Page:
This brings us back to the middle. Extreme approaches never work. We must have a fundamental awakening and awareness of the underlying causes of hyper-employment, and work together to address these factors by focusing on long term, structural change that will produce a change in behavior and attitudes in both workers and employers. Employers must be more flexible, and employees must take more responsibility in their futures. Voters must demand that their elected representatives engage in real dialogue to address the issues that prevent the nation from growing its workforce.

Crisis in Eastern Europe

No one can dispute that what we are seeing unfold in Ukraine is tragic and unnecessary. I will leave the rest of the discussion to those with more knowledge and experience. All we can do is work to provide relief for the millions of people who have been displaced. Perhaps part of the solution to our labor market deficiencies lies in the relocation of these valuable, intelligent, and talented people to places where their skills and experience are needed most. Some countries are fast tracking the immigration process to help the people themselves and their own labor shortages in the quest to make lemonade out of the lemons of war. In all, we must do more.

Clients are starting to evaluate other options around the world for deploying talent to de-risk their talent footprint to perceived safe havens, including Canada, Mexico, and Argentina.  These countries are rich with talented, motivated, and qualified workers in technology, banking operations and customer facing roles. In 2021 GSG started our UK and Canada subsidiaries to further develop our footprint in support of clients seeking alternatives to the US market, where the tight labor market has become more difficult to engage motivated, qualified talent in the right geographic locations.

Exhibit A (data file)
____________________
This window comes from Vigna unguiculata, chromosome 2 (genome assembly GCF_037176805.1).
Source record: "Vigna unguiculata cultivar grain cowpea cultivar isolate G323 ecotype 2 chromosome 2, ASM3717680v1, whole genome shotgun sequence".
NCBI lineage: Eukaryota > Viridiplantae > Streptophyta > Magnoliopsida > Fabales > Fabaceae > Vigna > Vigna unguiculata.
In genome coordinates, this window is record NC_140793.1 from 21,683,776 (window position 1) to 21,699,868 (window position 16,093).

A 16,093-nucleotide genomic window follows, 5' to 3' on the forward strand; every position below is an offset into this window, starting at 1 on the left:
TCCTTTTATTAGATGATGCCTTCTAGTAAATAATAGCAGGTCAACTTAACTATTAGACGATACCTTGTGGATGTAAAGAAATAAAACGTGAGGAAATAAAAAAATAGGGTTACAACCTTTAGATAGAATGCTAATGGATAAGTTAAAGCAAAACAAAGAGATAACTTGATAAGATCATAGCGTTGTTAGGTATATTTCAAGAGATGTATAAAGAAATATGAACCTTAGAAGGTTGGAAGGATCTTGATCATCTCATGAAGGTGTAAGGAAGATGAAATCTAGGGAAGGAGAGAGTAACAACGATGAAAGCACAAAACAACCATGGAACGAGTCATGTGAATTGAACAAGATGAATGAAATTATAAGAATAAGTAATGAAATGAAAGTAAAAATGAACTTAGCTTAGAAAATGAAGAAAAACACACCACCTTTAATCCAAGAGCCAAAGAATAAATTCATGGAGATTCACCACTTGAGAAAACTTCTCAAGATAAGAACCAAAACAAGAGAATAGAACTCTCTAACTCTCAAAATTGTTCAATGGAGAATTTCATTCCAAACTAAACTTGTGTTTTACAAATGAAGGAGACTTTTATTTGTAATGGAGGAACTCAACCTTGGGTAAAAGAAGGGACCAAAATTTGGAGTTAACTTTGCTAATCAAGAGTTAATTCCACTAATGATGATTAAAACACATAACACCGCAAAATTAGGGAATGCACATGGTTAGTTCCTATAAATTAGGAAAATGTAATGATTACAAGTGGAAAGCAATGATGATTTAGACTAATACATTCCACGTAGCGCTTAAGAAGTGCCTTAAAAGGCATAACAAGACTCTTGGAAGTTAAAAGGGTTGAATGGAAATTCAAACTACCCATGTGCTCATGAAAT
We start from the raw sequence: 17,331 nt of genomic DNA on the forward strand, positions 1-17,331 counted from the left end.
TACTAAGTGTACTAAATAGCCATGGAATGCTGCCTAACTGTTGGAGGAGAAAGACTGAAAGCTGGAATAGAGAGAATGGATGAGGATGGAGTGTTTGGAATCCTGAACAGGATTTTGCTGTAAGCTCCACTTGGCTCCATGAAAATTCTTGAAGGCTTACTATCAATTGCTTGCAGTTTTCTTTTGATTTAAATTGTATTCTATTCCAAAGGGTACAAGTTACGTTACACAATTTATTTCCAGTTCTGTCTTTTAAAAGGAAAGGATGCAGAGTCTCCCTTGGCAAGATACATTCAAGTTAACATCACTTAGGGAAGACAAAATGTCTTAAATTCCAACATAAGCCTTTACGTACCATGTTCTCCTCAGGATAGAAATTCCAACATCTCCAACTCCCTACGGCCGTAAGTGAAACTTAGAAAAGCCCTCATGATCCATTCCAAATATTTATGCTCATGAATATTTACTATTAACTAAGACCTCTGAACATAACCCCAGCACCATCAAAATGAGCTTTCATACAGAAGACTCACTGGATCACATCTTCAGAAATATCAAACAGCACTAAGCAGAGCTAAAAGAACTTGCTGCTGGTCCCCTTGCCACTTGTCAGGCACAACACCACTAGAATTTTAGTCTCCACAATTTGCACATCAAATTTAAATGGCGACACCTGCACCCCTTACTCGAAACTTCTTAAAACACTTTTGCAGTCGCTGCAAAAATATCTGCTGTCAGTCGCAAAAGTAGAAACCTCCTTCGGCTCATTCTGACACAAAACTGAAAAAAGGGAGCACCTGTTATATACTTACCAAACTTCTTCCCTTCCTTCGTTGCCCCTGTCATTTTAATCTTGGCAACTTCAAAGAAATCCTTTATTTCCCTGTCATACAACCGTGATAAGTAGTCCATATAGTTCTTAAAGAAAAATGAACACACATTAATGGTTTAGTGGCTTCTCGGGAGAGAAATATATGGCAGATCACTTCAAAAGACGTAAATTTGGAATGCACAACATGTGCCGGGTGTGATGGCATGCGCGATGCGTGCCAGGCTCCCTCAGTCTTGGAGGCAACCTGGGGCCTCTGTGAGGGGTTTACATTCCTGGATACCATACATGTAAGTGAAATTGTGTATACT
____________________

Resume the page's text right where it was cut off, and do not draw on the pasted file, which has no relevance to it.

Roiling Financial Markets

As I and many of the pundits have predicted, the financial markets have continued to be a volatile place to invest, with most major indexes and exchanges plummeting over the past few weeks to new pandemic era lows. There is some good news out there though on the horizon.  Investment firms are looking for new ways to provide access to alternative investments previously only available to the super-wealthy, interest rates are on the rise which if inflation does cool and rates stabilize will bring back the health of fixed income vehicles. Asset allocation is back in vogue as investors seek to diversify their holdings and pull back from what has been a rocket ride to gains over the past several years in equities.

Those employees that decided to retire early based on the stock market gains are now re-thinking their decisions, and if some of those workers re-enter the workforce, we may see some relief in the US labor market as well.

Resilience in the face of Adversity

Stay true to yourself, your mission, your family, and your values and remain calm in these turbulent days. Tomorrow will be different from today, and a year from now will be vastly different, so remember to be your own Santa Clause and give the gift that keeps on giving – YOU.


John Henning is the Chief Client Officer at Granite Solutions Groupe. He has over 35 years of leadership experience in the financial services and technology industries, and currently oversees all client account management, professional services, marketing strategy, business development and sales operations for GSG.